Injured Schwartzel takes calculated risk
Saturday, June 16, 2012
SAN FRANCISCO – Everyone who made the 36-hole cut has a chance to win the 112th U.S. Open, but one player is willing to put his health and career in semi-jeopardy to compete this weekend at The Olympic Club.
Charl Schwartzel came to San Francisco with health concerns, and as the week progressed the South African's issues worsened and almost forced his withdrawal earlier in the week.
2012 U.S. Open: Round 2 at Olympic Club
Check out photos of the second round of the 2012 U.S. Open at Olympic Club.
2012 U.S. Open: Round 1 at Olympic Club
Take a look at these photos from the first round of the 2012 U.S. Open at The Olympic Club.
It all started last Wednesday at home when Schwartzel inured himself, though he's not sure how. His rib or joint underneath his left arm was in pain and started a chain reaction of injuries, causing Schwartzel to find a hospital for a magnetic resonance imaging test Thursday night. The MRI revealed a tear on the right side of his abdomen.
“I just sat down, and it felt like I couldn't breathe," Schwartzel said last week's original injury. “I couldn't pick up a club. It wasn't very good. But everyone that I went to and X‑rays said that it can't get worse, so I can have injections to try to numb it and swing.'
Refusing injections, Schwartzel knew that he could deal with the pain. To compensate for the injury, Schwartzel altered his swing a bit, and that created an issue on the left side of his back. After Thursday’s first-round 73, the South African had to make a trip to the hospital, where an MRI showed a slight tear in his abdomen.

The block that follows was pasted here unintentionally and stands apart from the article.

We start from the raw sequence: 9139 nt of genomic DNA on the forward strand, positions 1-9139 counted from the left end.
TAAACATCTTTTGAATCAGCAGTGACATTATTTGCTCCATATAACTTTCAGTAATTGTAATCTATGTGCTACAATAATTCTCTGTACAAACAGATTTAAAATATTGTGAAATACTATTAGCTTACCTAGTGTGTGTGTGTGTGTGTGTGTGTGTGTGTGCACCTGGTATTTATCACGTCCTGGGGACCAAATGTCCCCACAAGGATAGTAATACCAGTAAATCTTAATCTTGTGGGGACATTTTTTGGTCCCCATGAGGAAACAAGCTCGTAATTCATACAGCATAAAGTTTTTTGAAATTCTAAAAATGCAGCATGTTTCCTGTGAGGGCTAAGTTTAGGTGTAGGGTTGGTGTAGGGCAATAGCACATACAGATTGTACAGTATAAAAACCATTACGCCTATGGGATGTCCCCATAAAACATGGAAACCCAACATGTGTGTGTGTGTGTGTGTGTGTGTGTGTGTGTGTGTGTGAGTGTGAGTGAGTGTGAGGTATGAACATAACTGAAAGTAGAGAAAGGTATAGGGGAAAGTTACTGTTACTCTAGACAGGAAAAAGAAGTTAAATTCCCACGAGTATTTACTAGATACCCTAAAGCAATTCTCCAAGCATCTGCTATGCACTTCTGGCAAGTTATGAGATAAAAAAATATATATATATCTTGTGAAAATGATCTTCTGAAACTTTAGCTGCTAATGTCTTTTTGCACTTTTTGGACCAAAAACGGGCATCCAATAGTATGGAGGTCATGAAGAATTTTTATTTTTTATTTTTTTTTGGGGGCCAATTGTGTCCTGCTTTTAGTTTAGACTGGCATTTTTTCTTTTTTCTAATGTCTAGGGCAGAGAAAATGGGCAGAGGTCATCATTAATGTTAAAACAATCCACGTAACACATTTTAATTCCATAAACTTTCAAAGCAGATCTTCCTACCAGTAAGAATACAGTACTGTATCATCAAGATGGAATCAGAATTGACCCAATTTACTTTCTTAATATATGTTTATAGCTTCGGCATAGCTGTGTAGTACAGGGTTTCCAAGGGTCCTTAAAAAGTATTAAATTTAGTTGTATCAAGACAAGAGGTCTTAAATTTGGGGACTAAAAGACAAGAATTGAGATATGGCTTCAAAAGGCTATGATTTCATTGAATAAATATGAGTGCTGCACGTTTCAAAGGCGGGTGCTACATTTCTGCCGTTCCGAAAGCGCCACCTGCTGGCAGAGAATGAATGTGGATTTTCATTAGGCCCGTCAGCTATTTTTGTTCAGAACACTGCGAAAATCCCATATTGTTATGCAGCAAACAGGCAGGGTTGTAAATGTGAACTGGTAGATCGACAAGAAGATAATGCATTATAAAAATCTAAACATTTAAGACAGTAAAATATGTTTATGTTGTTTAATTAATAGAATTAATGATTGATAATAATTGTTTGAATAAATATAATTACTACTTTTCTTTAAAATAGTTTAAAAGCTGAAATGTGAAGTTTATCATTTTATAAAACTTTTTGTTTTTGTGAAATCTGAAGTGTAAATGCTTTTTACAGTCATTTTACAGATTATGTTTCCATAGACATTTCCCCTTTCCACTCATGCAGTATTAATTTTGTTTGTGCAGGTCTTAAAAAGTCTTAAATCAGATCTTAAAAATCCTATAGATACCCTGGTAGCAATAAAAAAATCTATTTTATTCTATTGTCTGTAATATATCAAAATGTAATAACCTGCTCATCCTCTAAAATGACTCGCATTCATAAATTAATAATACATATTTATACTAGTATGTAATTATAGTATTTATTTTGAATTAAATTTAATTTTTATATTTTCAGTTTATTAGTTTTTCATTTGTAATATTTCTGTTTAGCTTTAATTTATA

The abdominal tear is now the biggest issue for Schwartzel, who thinks that after a second-round 70 and 143 total, which leaves him four shots off the lead and tied for ninth, his game is good enough to win this week.
“I've been playing so good that I fancy my chances around this golf course,” said Schwartzel, 27, the 2011 Masters champion. “It's not a golf course of perfection. You play clever and get the ball down the fairways, know how to shape shots, you can get in with a chance.”
Early this week, Schwartzel barely could hit balls, but slowly was getting better until Wednesday’s practice round, when he reinjured or pinched a nerve on the last two holes.
The re-injury almost forced Schwartzel out of the championship. With his name taken off the standard bearer's scoreboard because officials thought he couldn’t play, the South African hit a couple of balls on the range and then posted a 3-over opening score.
Schwartzel received physio treatment on the golf course during most of the day.
“Every shot, every hole," Schwartzel said of Thursday's physio routine. “So I just sort of drifted around the golf course. Today, it was sore, but I had a bit of movement, but every single shot was pain.”
The tear that doctors discovered Thursday after his round will not get better, Schwartzel said, until he is able to rest and put the sticks away for a while.
According to Schwartzel’s doctors, he could make the tear bigger with continued play and need months to recover.
“So this is now a predicament,” Schwartzel said. “I figured I can still win this tournament, so I want to keep going.”